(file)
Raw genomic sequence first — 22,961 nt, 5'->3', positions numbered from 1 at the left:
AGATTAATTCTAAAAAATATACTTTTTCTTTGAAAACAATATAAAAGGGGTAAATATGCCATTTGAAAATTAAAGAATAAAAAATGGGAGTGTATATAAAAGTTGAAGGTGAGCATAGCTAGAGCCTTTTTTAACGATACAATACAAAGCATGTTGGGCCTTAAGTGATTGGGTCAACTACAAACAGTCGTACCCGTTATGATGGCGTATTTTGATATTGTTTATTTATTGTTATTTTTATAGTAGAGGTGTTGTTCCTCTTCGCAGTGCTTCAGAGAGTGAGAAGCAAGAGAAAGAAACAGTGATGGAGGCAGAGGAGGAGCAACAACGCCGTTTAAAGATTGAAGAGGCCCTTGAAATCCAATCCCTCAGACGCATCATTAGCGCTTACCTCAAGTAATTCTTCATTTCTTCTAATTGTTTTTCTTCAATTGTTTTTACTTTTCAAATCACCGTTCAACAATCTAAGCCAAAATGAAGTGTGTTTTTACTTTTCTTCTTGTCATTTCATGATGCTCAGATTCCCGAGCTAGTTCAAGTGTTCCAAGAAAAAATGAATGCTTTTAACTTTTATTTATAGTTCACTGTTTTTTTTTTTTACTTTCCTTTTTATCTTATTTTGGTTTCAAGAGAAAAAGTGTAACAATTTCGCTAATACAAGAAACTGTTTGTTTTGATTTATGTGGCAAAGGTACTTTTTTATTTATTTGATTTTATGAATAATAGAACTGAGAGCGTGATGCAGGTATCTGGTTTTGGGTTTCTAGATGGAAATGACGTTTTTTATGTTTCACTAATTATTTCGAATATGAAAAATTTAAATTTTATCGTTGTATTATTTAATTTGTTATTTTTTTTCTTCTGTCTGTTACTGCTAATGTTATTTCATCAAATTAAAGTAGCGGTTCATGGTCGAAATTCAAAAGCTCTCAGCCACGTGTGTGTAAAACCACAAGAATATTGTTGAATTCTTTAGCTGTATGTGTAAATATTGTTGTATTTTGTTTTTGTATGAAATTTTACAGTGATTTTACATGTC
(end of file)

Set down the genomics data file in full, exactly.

Raw genomic sequence first — 22,961 nt, 5'->3', positions numbered from 1 at the left:
AGATTAATTCTAAAAAATATACTTTTTCTTTGAAAACAATATAAAAGGGGTAAATATGCCATTTGAAAATTAAAGAATAAAAAATGGGAGTGTATATAAAAGTTGAAGGTGAGCATAGCTAGAGCCTTTTTTAACGATACAATACAAAGCATGTTGGGCCTTAAGTGATTGGGTCAACTACAAACAGTCGTACCCGTTATGATGGCGTATTTTGATATTGTTTATTTATTGTTATTTTTATAGTAGAGGTGTTGTTCCTCTTCGCAGTGCTTCAGAGAGTGAGAAGCAAGAGAAAGAAACAGTGATGGAGGCAGAGGAGGAGCAACAACGCCGTTTAAAGATTGAAGAGGCCCTTGAAATCCAATCCCTCAGACGCATCATTAGCGCTTACCTCAAGTAATTCTTCATTTCTTCTAATTGTTTTTCTTCAATTGTTTTTACTTTTCAAATCACCGTTCAACAATCTAAGCCAAAATGAAGTGTGTTTTTACTTTTCTTCTTGTCATTTCATGATGCTCAGATTCCCGAGCTAGTTCAAGTGTTCCAAGAAAAAATGAATGCTTTTAACTTTTATTTATAGTTCACTGTTTTTTTTTTTTACTTTCCTTTTTATCTTATTTTGGTTTCAAGAGAAAAAGTGTAACAATTTCGCTAATACAAGAAACTGTTTGTTTTGATTTATGTGGCAAAGGTACTTTTTTATTTATTTGATTTTATGAATAATAGAACTGAGAGCGTGATGCAGGTATCTGGTTTTGGGTTTCTAGATGGAAATGACGTTTTTTATGTTTCACTAATTATTTCGAATATGAAAAATTTAAATTTTATCGTTGTATTATTTAATTTGTTATTTTTTTTCTTCTGTCTGTTACTGCTAATGTTATTTCATCAAATTAAAGTAGCGGTTCATGGTCGAAATTCAAAAGCTCTCAGCCACGTGTGTGTAAAACCACAAGAATATTGTTGAATTCTTTAGCTGTATGTGTAAATATTGTTGTATTTTGTTTTTGTATGAAATTTTACAGTGATTTTACATGTC